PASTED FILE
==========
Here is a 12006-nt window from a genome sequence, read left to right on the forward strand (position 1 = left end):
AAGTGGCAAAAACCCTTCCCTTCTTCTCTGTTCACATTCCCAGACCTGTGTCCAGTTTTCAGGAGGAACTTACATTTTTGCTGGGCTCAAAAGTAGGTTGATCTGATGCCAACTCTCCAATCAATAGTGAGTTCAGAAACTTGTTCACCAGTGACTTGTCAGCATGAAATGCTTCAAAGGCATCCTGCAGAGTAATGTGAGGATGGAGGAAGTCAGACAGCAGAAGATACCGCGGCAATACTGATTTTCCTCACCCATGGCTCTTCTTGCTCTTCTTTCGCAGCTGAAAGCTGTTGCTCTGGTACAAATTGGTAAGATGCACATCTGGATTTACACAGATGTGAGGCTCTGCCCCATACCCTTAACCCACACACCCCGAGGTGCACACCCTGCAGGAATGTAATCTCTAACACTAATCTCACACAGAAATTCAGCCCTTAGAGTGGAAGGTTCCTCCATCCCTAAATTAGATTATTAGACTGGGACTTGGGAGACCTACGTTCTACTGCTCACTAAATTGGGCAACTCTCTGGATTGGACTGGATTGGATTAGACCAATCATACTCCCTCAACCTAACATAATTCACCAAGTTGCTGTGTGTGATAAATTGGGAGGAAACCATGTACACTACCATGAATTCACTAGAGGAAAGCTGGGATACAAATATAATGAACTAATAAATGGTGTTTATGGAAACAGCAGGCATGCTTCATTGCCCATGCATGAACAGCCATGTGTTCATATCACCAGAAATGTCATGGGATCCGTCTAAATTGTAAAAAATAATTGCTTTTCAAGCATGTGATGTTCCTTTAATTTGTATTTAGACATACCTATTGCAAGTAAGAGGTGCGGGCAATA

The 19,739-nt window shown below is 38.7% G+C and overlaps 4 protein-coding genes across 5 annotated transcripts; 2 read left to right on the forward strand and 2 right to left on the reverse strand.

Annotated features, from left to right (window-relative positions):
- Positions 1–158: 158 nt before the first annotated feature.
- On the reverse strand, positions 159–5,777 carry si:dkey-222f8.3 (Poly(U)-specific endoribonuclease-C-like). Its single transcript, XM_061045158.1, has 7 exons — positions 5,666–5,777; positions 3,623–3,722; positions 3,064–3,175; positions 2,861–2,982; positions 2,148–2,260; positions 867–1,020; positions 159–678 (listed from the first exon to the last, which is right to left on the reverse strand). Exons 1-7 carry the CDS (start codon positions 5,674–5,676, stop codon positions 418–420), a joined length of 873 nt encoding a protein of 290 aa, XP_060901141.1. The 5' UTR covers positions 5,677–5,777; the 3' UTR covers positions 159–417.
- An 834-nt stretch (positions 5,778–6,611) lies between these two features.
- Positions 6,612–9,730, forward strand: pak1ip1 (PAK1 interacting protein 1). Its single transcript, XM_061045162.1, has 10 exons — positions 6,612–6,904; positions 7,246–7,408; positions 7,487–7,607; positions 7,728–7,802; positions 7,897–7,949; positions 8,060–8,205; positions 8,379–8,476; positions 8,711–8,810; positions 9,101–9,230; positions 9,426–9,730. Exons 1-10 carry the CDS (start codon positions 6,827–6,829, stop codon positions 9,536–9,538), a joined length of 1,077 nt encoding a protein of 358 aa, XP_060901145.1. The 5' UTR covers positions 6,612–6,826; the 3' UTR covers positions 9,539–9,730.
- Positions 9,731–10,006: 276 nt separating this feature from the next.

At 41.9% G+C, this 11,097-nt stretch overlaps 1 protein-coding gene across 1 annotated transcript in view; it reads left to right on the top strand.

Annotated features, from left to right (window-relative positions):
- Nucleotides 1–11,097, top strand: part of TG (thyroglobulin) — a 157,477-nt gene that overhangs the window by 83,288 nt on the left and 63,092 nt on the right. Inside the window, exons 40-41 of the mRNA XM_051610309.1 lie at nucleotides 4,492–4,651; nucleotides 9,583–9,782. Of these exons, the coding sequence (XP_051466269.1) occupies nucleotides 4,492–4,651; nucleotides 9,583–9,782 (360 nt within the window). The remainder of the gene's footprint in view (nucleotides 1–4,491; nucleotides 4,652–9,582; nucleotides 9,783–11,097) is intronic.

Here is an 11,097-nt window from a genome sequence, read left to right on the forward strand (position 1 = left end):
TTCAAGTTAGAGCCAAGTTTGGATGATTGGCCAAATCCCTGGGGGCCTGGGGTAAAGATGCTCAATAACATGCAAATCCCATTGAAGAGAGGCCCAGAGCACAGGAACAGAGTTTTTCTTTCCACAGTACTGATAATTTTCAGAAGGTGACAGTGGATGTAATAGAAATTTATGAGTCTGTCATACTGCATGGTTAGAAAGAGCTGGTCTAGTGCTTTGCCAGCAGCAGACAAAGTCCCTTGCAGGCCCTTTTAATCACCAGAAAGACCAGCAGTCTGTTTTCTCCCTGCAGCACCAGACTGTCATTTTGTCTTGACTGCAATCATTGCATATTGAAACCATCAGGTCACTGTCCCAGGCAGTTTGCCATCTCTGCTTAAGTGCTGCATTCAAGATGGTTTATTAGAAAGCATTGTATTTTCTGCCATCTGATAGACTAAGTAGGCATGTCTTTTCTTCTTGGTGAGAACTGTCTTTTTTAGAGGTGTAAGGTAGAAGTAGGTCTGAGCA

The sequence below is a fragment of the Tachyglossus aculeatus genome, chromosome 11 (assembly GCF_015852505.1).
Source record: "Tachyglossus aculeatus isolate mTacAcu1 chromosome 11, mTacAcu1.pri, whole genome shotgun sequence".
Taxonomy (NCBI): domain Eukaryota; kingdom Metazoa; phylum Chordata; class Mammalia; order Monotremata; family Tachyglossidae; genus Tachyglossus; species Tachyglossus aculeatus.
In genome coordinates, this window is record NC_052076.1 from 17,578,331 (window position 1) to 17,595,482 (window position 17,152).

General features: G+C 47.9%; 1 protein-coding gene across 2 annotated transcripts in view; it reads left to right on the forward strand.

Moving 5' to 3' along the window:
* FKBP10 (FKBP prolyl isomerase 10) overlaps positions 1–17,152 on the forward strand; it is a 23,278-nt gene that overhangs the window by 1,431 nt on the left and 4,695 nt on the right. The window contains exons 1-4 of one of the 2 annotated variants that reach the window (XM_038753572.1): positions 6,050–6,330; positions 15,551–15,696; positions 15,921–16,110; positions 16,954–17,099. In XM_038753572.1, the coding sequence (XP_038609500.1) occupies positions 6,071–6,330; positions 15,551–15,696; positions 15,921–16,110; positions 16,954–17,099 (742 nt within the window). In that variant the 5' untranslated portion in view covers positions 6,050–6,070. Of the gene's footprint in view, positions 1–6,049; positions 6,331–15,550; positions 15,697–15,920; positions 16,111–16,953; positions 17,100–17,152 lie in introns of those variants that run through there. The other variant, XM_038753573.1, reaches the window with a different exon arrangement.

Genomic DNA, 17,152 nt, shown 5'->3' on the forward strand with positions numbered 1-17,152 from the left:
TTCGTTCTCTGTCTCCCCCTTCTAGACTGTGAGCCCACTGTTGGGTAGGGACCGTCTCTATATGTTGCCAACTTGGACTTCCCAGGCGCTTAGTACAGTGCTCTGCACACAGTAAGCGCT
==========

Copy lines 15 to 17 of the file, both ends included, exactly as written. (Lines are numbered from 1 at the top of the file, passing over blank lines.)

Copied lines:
The sequence below is a fragment of the Tachyglossus aculeatus genome, chromosome 11 (assembly GCF_015852505.1).
Source record: "Tachyglossus aculeatus isolate mTacAcu1 chromosome 11, mTacAcu1.pri, whole genome shotgun sequence".
Taxonomy (NCBI): domain Eukaryota; kingdom Metazoa; phylum Chordata; class Mammalia; order Monotremata; family Tachyglossidae; genus Tachyglossus; species Tachyglossus aculeatus.